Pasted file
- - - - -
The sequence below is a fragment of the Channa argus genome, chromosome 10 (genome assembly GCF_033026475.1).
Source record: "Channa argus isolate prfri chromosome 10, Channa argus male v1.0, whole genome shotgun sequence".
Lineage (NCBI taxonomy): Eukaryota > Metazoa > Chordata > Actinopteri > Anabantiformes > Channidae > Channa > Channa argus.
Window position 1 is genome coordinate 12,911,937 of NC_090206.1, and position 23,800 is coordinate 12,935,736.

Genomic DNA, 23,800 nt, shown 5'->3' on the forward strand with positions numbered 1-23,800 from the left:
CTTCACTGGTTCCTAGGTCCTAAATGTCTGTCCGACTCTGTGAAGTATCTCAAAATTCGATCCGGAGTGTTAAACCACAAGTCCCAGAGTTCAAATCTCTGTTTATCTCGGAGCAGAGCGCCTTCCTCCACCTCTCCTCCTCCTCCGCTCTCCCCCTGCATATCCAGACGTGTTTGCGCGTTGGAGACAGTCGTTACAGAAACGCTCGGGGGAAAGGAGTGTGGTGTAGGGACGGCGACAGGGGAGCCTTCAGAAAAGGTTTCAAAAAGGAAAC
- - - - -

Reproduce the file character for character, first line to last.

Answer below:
The sequence below is a fragment of the Channa argus genome, chromosome 10 (genome assembly GCF_033026475.1).
Source record: "Channa argus isolate prfri chromosome 10, Channa argus male v1.0, whole genome shotgun sequence".
Lineage (NCBI taxonomy): Eukaryota > Metazoa > Chordata > Actinopteri > Anabantiformes > Channidae > Channa > Channa argus.
Window position 1 is genome coordinate 12,911,937 of NC_090206.1, and position 23,800 is coordinate 12,935,736.

Genomic DNA, 23,800 nt, shown 5'->3' on the forward strand with positions numbered 1-23,800 from the left:
CTTCACTGGTTCCTAGGTCCTAAATGTCTGTCCGACTCTGTGAAGTATCTCAAAATTCGATCCGGAGTGTTAAACCACAAGTCCCAGAGTTCAAATCTCTGTTTATCTCGGAGCAGAGCGCCTTCCTCCACCTCTCCTCCTCCTCCGCTCTCCCCCTGCATATCCAGACGTGTTTGCGCGTTGGAGACAGTCGTTACAGAAACGCTCGGGGGAAAGGAGTGTGGTGTAGGGACGGCGACAGGGGAGCCTTCAGAAAAGGTTTCAAAAAGGAAAC